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Greece, Italy sign deal on maritime zones

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Greece and Italy signed an agreement on defining their maritime boundaries during a visit by Italy’s foreign minister to Athens on Tuesday.

The deal follows months of tensions in the Eastern Mediterranean region over natural energy resources.

Turkey, Greece and Cyprus have been caught in a complex diplomatic standoff over the issue.

Italian Foreign Minister Luigi Di Maio and his Greek counterpart Nikos Dendias signed the agreement, an extension of a 1977 accord, paving the way for Greece and Italy to explore and exploit marine resources.

It also opens the way for Greece to reach a similar deal with neighbouring Albania.

“The delimitation of maritime zones with all of our neighbours in the context of international law is a consistent objective for this country,” Dendias said after signing the agreement.

Greek government spokesman Stelios Petsas hailed the agreement as “a development of historical significance.”

At a meeting in Rome in February, the two ministers discussed ways of cooperating in the energy sector in the eastern Mediterranean.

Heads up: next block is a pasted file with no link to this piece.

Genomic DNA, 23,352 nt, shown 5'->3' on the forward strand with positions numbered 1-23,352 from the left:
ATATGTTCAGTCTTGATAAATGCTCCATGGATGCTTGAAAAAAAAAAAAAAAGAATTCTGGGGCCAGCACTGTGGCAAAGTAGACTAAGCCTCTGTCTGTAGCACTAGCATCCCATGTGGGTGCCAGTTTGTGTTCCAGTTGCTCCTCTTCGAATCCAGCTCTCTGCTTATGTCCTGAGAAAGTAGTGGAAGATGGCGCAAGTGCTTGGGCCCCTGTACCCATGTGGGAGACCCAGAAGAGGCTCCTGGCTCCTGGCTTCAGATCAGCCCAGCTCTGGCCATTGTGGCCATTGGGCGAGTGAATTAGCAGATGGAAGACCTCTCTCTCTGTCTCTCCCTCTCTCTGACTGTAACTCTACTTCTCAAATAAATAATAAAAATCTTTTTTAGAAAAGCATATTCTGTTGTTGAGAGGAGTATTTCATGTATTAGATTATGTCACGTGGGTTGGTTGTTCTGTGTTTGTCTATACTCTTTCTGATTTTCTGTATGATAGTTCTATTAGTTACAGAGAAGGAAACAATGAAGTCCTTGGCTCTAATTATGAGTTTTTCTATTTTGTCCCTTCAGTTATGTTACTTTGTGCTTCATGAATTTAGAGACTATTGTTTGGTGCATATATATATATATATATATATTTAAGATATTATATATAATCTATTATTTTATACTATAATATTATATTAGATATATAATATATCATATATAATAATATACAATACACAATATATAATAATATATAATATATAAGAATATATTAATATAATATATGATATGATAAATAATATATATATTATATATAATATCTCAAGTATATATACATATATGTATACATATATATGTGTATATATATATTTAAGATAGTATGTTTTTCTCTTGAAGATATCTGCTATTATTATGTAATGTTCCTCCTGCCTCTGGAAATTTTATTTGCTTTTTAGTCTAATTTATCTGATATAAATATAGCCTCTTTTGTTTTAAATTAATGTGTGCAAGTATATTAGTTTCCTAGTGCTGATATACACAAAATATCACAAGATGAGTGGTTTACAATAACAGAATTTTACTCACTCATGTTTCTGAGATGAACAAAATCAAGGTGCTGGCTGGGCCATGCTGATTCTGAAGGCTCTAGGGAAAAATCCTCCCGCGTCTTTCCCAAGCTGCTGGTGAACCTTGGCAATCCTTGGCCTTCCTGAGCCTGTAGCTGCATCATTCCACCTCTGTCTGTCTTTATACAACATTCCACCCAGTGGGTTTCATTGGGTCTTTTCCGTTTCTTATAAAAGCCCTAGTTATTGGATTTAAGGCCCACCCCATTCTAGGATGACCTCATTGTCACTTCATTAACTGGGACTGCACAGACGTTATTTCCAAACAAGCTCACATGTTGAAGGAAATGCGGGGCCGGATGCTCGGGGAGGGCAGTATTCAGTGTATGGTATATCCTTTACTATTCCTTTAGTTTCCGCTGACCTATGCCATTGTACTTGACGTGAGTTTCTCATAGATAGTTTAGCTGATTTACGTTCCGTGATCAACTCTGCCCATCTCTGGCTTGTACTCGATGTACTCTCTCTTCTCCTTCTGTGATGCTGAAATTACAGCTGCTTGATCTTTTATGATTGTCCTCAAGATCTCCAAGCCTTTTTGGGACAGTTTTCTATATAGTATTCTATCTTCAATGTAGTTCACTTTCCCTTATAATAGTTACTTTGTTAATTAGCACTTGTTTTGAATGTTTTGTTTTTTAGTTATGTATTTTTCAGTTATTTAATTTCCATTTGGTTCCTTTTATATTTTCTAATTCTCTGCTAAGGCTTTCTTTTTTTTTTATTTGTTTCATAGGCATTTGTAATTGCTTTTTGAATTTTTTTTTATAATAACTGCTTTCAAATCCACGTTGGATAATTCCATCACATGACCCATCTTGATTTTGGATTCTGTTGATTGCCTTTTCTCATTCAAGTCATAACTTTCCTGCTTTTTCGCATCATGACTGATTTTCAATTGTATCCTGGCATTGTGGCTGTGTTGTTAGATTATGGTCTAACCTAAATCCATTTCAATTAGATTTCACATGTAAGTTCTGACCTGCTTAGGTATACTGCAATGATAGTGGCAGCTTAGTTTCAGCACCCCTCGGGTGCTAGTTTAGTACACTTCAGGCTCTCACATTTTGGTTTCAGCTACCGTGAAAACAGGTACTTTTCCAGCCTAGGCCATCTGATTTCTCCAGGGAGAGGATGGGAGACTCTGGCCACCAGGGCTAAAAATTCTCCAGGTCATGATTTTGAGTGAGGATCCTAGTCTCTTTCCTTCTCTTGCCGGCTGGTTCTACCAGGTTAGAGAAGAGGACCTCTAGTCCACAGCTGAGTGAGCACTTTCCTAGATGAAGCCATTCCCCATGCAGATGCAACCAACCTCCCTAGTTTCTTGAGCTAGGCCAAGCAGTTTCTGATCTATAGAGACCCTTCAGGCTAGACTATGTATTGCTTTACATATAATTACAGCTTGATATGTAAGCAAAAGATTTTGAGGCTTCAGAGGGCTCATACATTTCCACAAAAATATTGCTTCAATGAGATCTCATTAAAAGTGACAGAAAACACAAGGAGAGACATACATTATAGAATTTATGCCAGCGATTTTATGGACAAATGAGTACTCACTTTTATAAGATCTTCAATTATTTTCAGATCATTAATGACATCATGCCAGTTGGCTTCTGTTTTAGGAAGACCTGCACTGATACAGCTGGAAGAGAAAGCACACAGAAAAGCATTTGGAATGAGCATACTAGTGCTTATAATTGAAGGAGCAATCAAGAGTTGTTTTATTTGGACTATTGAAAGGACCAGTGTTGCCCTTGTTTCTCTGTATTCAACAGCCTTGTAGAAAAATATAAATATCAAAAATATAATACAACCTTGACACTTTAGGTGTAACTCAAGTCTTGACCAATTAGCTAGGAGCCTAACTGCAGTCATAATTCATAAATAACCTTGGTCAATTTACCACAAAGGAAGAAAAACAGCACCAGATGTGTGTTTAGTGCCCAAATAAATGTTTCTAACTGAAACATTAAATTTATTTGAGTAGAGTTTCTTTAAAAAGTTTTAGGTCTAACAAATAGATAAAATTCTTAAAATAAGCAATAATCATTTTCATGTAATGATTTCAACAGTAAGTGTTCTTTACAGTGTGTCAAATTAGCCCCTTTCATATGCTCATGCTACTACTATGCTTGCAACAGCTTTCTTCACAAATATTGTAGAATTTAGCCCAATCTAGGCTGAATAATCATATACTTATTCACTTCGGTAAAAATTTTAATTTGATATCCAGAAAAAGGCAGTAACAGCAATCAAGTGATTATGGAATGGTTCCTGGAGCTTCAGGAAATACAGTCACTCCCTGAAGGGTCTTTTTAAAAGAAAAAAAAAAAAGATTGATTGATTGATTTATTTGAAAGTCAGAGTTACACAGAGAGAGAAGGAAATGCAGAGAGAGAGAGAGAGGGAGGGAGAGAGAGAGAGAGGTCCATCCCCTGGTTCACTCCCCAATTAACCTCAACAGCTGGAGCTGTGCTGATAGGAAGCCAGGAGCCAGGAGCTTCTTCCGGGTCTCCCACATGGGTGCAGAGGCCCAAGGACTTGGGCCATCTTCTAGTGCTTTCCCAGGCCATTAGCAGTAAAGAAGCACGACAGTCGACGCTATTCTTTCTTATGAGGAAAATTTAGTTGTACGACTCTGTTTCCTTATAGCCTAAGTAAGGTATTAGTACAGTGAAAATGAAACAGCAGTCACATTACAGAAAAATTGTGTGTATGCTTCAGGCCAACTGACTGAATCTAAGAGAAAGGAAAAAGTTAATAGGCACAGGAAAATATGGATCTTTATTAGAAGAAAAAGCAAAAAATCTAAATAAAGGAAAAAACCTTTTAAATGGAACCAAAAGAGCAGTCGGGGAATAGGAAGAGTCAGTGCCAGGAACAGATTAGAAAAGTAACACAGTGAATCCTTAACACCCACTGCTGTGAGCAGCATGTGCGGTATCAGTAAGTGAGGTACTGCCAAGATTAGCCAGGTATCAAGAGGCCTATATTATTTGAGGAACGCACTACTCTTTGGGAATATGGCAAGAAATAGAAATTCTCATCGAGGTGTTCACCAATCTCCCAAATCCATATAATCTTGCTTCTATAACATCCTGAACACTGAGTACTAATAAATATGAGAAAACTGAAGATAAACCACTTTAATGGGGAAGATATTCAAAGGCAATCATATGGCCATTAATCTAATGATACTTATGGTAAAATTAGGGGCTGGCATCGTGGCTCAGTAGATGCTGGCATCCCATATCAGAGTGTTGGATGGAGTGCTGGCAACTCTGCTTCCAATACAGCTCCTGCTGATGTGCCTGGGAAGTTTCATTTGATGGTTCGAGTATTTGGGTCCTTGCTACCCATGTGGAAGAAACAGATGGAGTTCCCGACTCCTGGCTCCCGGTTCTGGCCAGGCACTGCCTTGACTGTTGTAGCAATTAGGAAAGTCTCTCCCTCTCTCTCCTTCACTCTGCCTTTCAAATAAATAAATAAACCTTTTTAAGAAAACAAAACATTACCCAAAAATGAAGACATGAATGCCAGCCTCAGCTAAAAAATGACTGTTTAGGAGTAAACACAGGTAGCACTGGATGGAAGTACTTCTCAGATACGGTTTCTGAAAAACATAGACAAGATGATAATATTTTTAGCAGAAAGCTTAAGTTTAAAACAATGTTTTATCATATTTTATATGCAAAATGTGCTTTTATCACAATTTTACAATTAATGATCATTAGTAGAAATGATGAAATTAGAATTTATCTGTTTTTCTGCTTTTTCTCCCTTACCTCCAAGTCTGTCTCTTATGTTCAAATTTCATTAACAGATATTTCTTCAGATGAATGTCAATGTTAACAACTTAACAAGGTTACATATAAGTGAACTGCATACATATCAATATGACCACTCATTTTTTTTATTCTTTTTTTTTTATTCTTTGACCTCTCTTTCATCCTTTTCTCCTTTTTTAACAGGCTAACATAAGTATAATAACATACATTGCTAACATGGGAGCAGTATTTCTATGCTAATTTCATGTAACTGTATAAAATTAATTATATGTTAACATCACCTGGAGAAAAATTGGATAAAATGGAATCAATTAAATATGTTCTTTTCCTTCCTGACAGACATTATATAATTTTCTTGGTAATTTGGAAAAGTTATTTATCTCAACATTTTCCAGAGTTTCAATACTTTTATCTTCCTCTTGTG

Italy, Greece and Cyprus are already partners in the EastMed gas pipeline project intended to transport 10 billion cubic meters of gas per year from off-shore gas reserves in the eastern Mediterranean to Greece, Italy and other southeastern European countries.

The accord between the two countries comes months after a deal on maritime boundaries between Turkey and Libya’s Tripoli-based internationally recognised government.

That agreement angered Greece and Cyprus which view the move as infringing on their own sovereign rights.

Turkey has also launched illegal energy drills off Cyprus which has incurred the wrath of the EU.

“The delimitation of maritime zones is accomplished with valid agreements, not with invalid ones like that signed by Turkey and [the Libyan government of Fayez] al-Sarraj,” Dendias said on Tuesday.